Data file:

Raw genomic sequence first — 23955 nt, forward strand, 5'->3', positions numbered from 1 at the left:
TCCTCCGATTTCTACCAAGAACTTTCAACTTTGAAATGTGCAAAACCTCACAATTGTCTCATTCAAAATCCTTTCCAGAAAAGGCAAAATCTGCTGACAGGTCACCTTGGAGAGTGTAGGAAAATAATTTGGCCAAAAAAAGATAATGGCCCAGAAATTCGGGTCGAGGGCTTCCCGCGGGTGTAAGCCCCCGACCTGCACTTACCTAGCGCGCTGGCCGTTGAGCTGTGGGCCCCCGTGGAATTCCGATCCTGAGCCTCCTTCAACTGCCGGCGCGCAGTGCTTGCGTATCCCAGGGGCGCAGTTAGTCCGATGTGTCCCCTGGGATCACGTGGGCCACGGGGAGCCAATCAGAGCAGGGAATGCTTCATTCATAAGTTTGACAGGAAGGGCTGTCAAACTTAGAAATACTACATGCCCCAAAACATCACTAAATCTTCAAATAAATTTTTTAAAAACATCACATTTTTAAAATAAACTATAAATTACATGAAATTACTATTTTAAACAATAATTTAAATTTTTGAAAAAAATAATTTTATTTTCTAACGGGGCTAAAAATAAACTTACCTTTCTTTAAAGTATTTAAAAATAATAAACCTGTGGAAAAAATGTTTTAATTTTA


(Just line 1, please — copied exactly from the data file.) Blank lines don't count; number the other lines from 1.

Raw genomic sequence first — 23955 nt, forward strand, 5'->3', positions numbered from 1 at the left: